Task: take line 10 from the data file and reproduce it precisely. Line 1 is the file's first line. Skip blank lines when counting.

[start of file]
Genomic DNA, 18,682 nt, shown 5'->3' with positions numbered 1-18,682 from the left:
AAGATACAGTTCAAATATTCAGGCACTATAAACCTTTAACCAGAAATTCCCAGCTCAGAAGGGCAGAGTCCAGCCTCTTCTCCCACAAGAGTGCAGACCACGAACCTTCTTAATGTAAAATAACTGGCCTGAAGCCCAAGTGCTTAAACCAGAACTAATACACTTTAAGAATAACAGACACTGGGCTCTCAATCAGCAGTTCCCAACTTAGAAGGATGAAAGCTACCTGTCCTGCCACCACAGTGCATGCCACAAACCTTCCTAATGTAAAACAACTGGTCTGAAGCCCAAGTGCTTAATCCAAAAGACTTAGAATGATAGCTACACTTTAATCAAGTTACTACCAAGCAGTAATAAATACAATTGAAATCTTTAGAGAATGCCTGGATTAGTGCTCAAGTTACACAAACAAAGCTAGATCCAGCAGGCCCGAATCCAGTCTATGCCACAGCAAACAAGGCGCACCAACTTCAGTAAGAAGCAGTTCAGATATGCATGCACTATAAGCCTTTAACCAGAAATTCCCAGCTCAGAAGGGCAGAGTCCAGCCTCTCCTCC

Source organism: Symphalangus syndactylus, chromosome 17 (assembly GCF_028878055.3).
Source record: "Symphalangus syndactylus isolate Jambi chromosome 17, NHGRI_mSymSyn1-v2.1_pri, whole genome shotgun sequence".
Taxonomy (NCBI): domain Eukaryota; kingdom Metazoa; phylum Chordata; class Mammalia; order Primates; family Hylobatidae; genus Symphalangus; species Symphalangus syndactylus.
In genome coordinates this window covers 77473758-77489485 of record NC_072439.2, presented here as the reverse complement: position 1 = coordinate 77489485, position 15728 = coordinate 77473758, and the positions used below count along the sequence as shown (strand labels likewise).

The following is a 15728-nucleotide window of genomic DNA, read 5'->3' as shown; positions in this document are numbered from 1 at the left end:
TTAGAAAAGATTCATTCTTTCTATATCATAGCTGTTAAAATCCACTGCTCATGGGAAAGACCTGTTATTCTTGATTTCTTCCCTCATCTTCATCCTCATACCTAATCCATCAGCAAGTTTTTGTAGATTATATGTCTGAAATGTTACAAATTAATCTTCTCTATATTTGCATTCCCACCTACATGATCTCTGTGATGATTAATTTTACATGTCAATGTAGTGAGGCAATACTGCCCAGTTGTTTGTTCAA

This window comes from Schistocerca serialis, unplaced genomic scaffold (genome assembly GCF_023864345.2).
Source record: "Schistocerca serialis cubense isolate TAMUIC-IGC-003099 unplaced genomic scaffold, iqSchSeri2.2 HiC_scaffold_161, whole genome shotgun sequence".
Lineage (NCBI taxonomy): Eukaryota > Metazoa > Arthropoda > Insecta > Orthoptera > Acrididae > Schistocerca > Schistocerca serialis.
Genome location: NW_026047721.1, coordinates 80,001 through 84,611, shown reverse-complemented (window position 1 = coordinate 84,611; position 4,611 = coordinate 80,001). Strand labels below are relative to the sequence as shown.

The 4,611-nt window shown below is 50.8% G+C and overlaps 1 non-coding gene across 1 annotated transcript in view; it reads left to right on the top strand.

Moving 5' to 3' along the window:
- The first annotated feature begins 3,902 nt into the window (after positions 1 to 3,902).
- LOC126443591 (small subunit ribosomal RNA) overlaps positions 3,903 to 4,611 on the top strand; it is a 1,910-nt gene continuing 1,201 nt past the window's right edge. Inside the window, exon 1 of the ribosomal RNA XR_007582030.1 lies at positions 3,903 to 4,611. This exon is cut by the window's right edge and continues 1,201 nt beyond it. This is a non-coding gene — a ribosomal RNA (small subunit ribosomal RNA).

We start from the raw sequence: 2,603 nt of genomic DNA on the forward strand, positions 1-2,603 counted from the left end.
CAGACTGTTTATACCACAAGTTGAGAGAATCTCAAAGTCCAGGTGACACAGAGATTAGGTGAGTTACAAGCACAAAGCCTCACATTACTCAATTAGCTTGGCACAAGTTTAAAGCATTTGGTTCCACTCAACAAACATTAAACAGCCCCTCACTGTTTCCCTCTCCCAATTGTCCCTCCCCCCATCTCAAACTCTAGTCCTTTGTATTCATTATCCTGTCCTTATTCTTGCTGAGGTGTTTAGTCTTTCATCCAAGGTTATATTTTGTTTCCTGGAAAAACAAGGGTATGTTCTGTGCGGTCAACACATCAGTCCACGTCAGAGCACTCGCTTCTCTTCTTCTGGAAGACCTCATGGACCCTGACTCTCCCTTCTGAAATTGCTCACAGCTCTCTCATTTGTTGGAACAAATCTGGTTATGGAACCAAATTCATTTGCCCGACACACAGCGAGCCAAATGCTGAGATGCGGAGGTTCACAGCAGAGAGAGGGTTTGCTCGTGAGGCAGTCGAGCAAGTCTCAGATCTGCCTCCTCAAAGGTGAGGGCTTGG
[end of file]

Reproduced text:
Source record: "Schistocerca serialis cubense isolate TAMUIC-IGC-003099 unplaced genomic scaffold, iqSchSeri2.2 HiC_scaffold_161, whole genome shotgun sequence".